Mash Boston reaffirmed my love for bodies of water. This sounds strange but bays, oceans, tributaries and the beauty they encompass set a perfect backdrop for our week of events. My past Boston culinary experiences were limited to super carnitas burritos at Anna’s Taqueria when I would visit an old girlfriend during college. Things have changed quite dramatically over the last ten years, and great restaurants are popping up all over offering interesting riffs on traditional New England cuisine along with many other styles of food. I had one of the best clam chowders of my life at Island Creek oyster bar, New England of course, none of that tomato malarkey.
I was able to gain a new respect, and perspective on aquaculture and the vital role it plays in New England life. The Atlantic Ocean, its tributaries, and the many rivers that lead into it have long been a source of sustenance, income and leisure, for New Englanders, playing a vital role in the areas evolution. Much of our week was focused on maritime activity or its byproducts. A small detour from our seafood centric meals was our Local Two Ways dinner at Poe’s Tip Tap Room with Chef Brian Poe, and many happy hour events at Stoddard’s Pub. If you think I am busy you should check out Brian Poe, juggling three restaurants with the expert skill and precision of a veteran circus clown (the talented ones that hurl multiple flaming bowling pins effortlessly, while telling jokes). Brian and I prepared antelope tips and kangaroo tartar with a pistachio and yuzu gremolata. I don’t know about you, but I have never eaten, let alone prepared kangaroo in my life, needless to say it was a night to remember, and as I hop from city to city it is a flavor I will hold onto and savor.
We were back to the sea the next morning as we headed out of Boston towards Duxbury bay, home of Island Creek Oyster Co. We arrived nursing hangovers that would make a college student proud, and were met with the sweet salty air of the ocean and Chris Sherman the Vice President of ICO, and one of the most knowledgeable, well spoken, and downright enjoyable people I have met in a while. Our trip began in the hatchery where oysters are bred, reared and transferred to holding tanks below the docks where they spend their first six months of life. The algae lab is the most essential part of this process. Multiple strains of algae (oyster feed) are grown in tanks and tubes of various sizes and pumped into the tanks that house these growing prehistoric creatures. We boarded a small boat and headed out to the oyster beds that dot the bay, protected by a large half moon strip known as Duxbury Beach, and boarded the floating house where oysters are sorted into three different grades. The passion and expertise of these rugged oyster farmers, and savvy business men, have made these oysters a coveted mainstay at Thomas Keller’s Per Se, French Laundry, and many other fine dining institutions across the couomtry.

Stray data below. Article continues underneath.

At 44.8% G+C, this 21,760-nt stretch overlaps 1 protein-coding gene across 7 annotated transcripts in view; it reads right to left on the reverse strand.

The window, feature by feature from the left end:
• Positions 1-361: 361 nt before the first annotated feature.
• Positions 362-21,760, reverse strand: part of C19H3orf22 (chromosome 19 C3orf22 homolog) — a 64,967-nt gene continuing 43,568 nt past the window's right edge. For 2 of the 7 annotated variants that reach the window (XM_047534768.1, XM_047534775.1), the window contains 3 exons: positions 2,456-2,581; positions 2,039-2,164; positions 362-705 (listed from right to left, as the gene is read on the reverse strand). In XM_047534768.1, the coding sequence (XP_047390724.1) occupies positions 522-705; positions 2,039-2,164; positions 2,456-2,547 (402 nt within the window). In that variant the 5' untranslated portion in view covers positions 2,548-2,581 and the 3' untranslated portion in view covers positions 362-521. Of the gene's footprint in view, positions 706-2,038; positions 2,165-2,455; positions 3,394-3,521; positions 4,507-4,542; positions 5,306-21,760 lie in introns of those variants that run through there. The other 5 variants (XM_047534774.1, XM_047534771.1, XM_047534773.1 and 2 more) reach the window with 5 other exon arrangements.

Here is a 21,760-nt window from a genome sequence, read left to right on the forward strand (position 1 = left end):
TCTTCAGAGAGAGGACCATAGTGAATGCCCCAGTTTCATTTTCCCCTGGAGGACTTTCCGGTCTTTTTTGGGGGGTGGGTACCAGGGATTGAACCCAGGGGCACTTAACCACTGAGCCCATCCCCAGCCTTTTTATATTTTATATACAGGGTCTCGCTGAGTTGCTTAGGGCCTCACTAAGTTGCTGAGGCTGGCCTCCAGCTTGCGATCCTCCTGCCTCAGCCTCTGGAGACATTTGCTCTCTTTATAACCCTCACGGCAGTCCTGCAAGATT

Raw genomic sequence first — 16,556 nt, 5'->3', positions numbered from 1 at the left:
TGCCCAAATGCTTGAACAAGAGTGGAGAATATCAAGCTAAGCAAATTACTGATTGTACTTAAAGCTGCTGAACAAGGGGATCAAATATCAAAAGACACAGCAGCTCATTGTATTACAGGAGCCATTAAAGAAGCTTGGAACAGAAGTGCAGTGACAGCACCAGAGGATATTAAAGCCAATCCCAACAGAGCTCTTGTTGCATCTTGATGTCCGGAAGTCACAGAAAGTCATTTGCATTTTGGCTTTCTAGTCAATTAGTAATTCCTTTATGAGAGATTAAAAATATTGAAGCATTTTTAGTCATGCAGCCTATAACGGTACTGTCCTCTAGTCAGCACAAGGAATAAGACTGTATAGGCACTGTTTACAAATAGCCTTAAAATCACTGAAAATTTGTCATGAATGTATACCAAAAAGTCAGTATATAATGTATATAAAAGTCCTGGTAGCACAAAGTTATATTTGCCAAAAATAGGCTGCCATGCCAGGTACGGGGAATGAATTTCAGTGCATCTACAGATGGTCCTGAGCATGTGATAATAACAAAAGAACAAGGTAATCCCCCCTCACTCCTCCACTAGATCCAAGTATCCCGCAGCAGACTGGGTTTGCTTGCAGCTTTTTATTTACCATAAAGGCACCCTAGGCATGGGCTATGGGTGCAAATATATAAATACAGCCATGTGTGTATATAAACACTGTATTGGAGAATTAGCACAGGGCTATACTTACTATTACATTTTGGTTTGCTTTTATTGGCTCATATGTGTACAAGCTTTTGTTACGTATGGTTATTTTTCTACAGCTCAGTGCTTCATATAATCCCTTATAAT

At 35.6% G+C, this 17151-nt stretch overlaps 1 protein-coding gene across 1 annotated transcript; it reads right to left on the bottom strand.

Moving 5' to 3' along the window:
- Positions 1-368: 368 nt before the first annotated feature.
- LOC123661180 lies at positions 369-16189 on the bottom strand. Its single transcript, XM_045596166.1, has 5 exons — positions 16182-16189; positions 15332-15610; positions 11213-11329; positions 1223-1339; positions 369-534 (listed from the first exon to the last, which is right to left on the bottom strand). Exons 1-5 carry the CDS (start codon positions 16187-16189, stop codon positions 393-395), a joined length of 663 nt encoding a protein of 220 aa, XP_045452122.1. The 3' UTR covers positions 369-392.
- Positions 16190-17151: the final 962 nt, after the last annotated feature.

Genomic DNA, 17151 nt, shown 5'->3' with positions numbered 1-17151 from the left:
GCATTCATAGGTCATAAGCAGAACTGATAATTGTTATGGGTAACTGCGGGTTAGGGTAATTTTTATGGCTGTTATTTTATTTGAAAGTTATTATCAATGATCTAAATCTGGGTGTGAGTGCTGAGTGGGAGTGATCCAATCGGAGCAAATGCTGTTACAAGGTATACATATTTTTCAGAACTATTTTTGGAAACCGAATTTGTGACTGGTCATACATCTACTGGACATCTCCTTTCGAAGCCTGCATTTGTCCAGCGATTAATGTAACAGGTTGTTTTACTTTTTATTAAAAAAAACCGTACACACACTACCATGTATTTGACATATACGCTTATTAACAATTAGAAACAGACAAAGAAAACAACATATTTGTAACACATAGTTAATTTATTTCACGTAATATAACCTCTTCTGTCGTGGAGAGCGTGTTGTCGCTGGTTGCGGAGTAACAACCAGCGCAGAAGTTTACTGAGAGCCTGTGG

Lowell’s Boat house, the oldest active boat house in the country was the setting for our Slow Supper dinner with Chef Marc Sheehan of Brasstacks (a local pop up restaurant concept). Marc honed his skills at Blue Hill, under Dan Barber before taking over some of Boston’s best kitchens. I was thrilled to put out plates that mirrored the flowing history of the Merrimack River and work with such a young and talented chef whose historically relevant and technical approach to cooking left our guest begging for more. Quahog bread and Black Ops pretzels where paired with Silver Anniversary Lager, and the boisterous conversation and glass clinking echoed far across the river just feet from the long wooden planked communal table constructed for our dinner by master boat maker and teacher Graham McKay of Lowell’s boat shop.
Our week culminated in a cyclical manner with our Togather event featuring Erin Byers Murray, author of Shucked, Chris Sherman, and Graham McKay discussing the waters that have shaped their lives, careers, and outlooks. My sea legs felt much sturdier after absorbing bits of their passionate conversation that flowed effortlessly like the Merrimack, or the tides of Duxbury Bay. All hands from our week of adventures were on deck for this memorable event. Sipping Brooklyn Summer Ales, and slurping oysters felt more like an outing with old friends then a literary reception. Boston I can’t wait to set sail for your waters next year. Ahoy Mattie’s!